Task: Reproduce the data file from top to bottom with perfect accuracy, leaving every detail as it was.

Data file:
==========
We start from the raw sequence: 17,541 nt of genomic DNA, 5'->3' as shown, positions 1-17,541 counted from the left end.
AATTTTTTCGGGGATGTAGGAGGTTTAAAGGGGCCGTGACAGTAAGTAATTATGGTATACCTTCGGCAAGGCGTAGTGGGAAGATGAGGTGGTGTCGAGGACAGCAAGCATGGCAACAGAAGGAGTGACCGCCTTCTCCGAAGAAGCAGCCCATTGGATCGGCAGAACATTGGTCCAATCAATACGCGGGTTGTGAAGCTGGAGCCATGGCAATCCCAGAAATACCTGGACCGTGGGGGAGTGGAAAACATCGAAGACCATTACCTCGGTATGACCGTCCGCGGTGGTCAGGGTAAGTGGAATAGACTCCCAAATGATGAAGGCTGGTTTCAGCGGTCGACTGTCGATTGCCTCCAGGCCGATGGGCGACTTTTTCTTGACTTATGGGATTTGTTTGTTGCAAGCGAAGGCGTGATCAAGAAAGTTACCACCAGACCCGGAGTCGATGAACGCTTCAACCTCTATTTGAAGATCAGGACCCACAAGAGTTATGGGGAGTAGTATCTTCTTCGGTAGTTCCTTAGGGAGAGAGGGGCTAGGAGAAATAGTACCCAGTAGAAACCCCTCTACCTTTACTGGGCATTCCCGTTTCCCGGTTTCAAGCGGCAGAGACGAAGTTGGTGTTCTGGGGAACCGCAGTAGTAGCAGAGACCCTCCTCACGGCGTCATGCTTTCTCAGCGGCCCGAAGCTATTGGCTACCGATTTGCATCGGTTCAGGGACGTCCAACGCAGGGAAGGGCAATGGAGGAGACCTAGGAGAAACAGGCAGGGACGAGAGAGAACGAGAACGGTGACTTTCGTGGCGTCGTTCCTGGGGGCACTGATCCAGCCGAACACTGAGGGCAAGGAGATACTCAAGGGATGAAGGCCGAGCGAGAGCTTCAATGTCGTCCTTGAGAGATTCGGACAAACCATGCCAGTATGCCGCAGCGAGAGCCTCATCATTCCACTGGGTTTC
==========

We start from the raw sequence: 17,541 nt of genomic DNA, 5'->3' as shown, positions 1-17,541 counted from the left end.
AATTTTTTCGGGGATGTAGGAGGTTTAAAGGGGCCGTGACAGTAAGTAATTATGGTATACCTTCGGCAAGGCGTAGTGGGAAGATGAGGTGGTGTCGAGGACAGCAAGCATGGCAACAGAAGGAGTGACCGCCTTCTCCGAAGAAGCAGCCCATTGGATCGGCAGAACATTGGTCCAATCAATACGCGGGTTGTGAAGCTGGAGCCATGGCAATCCCAGAAATACCTGGACCGTGGGGGAGTGGAAAACATCGAAGACCATTACCTCGGTATGACCGTCCGCGGTGGTCAGGGTAAGTGGAATAGACTCCCAAATGATGAAGGCTGGTTTCAGCGGTCGACTGTCGATTGCCTCCAGGCCGATGGGCGACTTTTTCTTGACTTATGGGATTTGTTTGTTGCAAGCGAAGGCGTGATCAAGAAAGTTACCACCAGACCCGGAGTCGATGAACGCTTCAACCTCTATTTGAAGATCAGGACCCACAAGAGTTATGGGGAGTAGTATCTTCTTCGGTAGTTCCTTAGGGAGAGAGGGGCTAGGAGAAATAGTACCCAGTAGAAACCCCTCTACCTTTACTGGGCATTCCCGTTTCCCGGTTTCAAGCGGCAGAGACGAAGTTGGTGTTCTGGGGAACCGCAGTAGTAGCAGAGACCCTCCTCACGGCGTCATGCTTTCTCAGCGGCCCGAAGCTATTGGCTACCGATTTGCATCGGTTCAGGGACGTCCAACGCAGGGAAGGGCAATGGAGGAGACCTAGGAGAAACAGGCAGGGACGAGAGAGAACGAGAACGGTGACTTTCGTGGCGTCGTTCCTGGGGGCACTGATCCAGCCGAACACTGAGGGCAAGGAGATACTCAAGGGATGAAGGCCGAGCGAGAGCTTCAATGTCGTCCTTGAGAGATTCGGACAAACCATGCCAGTATGCCGCAGCGAGAGCCTCATCATTCCACTGGGTTTC